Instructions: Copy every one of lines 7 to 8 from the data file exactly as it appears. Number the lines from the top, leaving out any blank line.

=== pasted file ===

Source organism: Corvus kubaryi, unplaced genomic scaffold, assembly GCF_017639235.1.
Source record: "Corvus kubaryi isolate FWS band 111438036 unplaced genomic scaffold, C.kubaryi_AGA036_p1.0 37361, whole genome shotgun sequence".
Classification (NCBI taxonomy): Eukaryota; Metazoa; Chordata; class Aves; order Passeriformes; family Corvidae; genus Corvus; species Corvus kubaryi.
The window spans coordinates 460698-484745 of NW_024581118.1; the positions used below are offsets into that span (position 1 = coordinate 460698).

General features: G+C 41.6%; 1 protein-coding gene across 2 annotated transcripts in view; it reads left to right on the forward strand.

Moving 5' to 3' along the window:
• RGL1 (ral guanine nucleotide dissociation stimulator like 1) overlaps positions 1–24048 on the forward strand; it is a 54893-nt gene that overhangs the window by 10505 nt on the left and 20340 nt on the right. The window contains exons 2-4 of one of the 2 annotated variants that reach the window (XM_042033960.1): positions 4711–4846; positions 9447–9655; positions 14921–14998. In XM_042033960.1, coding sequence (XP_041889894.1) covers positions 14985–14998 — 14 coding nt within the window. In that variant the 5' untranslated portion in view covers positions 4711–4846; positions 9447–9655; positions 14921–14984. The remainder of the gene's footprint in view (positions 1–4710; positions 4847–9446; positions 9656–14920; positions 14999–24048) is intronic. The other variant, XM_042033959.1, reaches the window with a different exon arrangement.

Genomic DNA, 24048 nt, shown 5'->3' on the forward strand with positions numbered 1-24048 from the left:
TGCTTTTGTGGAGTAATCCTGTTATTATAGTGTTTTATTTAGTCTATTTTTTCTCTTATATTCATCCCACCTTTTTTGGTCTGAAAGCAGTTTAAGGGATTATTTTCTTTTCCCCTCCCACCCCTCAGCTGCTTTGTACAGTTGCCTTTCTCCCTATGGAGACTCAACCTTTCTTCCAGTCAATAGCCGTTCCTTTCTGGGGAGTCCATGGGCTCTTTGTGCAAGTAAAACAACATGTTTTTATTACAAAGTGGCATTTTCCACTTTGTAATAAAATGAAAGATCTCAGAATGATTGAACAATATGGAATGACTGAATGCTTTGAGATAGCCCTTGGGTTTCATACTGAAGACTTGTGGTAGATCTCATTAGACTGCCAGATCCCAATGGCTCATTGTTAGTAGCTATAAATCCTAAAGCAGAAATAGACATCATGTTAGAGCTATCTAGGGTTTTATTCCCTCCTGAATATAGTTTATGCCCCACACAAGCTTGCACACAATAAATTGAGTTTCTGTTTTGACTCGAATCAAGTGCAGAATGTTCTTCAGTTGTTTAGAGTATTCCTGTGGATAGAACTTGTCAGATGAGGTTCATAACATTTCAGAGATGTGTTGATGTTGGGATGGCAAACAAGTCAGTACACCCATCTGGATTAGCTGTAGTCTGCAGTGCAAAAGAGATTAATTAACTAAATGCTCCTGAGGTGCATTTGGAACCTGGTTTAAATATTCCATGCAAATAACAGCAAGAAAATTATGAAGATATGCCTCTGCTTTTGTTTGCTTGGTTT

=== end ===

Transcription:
• RGL1 (ral guanine nucleotide dissociation stimulator like 1) overlaps positions 1–24048 on the forward strand; it is a 54893-nt gene that overhangs the window by 10505 nt on the left and 20340 nt on the right. The window contains exons 2-4 of one of the 2 annotated variants that reach the window (XM_042033960.1): positions 4711–4846; positions 9447–9655; positions 14921–14998. In XM_042033960.1, coding sequence (XP_041889894.1) covers positions 14985–14998 — 14 coding nt within the window. In that variant the 5' untranslated portion in view covers positions 4711–4846; positions 9447–9655; positions 14921–14984. The remainder of the gene's footprint in view (positions 1–4710; positions 4847–9446; positions 9656–14920; positions 14999–24048) is intronic. The other variant, XM_042033959.1, reaches the window with a different exon arrangement.

Genomic DNA, 24048 nt, shown 5'->3' on the forward strand with positions numbered 1-24048 from the left: